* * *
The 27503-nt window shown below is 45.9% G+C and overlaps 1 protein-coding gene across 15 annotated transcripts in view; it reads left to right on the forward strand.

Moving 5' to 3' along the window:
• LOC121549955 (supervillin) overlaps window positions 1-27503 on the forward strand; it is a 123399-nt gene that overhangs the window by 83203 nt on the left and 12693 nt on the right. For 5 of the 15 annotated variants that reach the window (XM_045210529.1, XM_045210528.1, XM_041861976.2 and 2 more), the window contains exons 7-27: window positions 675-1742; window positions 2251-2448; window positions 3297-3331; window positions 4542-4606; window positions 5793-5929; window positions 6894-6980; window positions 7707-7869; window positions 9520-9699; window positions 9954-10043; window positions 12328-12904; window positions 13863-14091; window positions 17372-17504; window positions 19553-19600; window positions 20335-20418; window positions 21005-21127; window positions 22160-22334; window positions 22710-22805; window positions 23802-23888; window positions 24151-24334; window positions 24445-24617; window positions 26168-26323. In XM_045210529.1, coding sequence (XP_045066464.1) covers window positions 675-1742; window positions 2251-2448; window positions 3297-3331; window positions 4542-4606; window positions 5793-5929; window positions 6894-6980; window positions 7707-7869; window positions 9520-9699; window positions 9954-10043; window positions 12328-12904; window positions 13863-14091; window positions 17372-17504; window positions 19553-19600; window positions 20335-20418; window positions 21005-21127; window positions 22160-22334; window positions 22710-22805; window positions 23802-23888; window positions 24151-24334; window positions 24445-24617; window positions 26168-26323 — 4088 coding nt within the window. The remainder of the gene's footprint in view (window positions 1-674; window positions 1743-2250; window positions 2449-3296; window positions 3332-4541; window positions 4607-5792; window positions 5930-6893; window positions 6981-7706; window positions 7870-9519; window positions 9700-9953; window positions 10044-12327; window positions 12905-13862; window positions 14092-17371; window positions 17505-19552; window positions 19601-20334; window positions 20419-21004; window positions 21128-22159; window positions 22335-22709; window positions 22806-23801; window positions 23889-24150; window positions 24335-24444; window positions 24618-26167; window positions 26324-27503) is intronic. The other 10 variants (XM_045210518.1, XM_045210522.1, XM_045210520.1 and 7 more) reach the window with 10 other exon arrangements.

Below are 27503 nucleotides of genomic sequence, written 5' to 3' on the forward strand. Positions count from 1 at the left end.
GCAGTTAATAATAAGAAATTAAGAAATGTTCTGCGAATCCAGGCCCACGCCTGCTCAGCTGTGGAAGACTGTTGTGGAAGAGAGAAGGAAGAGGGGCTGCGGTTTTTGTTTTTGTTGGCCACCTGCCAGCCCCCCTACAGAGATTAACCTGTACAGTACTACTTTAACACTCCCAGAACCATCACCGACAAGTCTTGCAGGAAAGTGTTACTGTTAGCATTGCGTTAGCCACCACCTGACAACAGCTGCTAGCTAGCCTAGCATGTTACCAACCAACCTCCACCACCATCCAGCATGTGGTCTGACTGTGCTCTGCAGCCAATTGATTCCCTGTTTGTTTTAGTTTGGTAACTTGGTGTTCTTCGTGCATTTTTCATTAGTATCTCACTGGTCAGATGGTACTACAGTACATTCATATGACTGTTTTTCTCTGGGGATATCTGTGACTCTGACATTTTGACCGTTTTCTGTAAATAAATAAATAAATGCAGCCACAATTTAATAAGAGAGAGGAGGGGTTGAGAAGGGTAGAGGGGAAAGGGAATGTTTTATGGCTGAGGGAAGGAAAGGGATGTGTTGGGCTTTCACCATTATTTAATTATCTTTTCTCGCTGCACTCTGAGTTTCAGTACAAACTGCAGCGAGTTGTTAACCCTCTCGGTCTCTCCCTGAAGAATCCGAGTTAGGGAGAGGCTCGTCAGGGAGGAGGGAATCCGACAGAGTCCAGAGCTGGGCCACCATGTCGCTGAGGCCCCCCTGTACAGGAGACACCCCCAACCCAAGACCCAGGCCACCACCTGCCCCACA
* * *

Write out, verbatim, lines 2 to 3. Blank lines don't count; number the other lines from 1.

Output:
Moving 5' to 3' along the window:
• LOC121549955 (supervillin) overlaps window positions 1-27503 on the forward strand; it is a 123399-nt gene that overhangs the window by 83203 nt on the left and 12693 nt on the right. For 5 of the 15 annotated variants that reach the window (XM_045210529.1, XM_045210528.1, XM_041861976.2 and 2 more), the window contains exons 7-27: window positions 675-1742; window positions 2251-2448; window positions 3297-3331; window positions 4542-4606; window positions 5793-5929; window positions 6894-6980; window positions 7707-7869; window positions 9520-9699; window positions 9954-10043; window positions 12328-12904; window positions 13863-14091; window positions 17372-17504; window positions 19553-19600; window positions 20335-20418; window positions 21005-21127; window positions 22160-22334; window positions 22710-22805; window positions 23802-23888; window positions 24151-24334; window positions 24445-24617; window positions 26168-26323. In XM_045210529.1, coding sequence (XP_045066464.1) covers window positions 675-1742; window positions 2251-2448; window positions 3297-3331; window positions 4542-4606; window positions 5793-5929; window positions 6894-6980; window positions 7707-7869; window positions 9520-9699; window positions 9954-10043; window positions 12328-12904; window positions 13863-14091; window positions 17372-17504; window positions 19553-19600; window positions 20335-20418; window positions 21005-21127; window positions 22160-22334; window positions 22710-22805; window positions 23802-23888; window positions 24151-24334; window positions 24445-24617; window positions 26168-26323 — 4088 coding nt within the window. The remainder of the gene's footprint in view (window positions 1-674; window positions 1743-2250; window positions 2449-3296; window positions 3332-4541; window positions 4607-5792; window positions 5930-6893; window positions 6981-7706; window positions 7870-9519; window positions 9700-9953; window positions 10044-12327; window positions 12905-13862; window positions 14092-17371; window positions 17505-19552; window positions 19601-20334; window positions 20419-21004; window positions 21128-22159; window positions 22335-22709; window positions 22806-23801; window positions 23889-24150; window positions 24335-24444; window positions 24618-26167; window positions 26324-27503) is intronic. The other 10 variants (XM_045210518.1, XM_045210522.1, XM_045210520.1 and 7 more) reach the window with 10 other exon arrangements.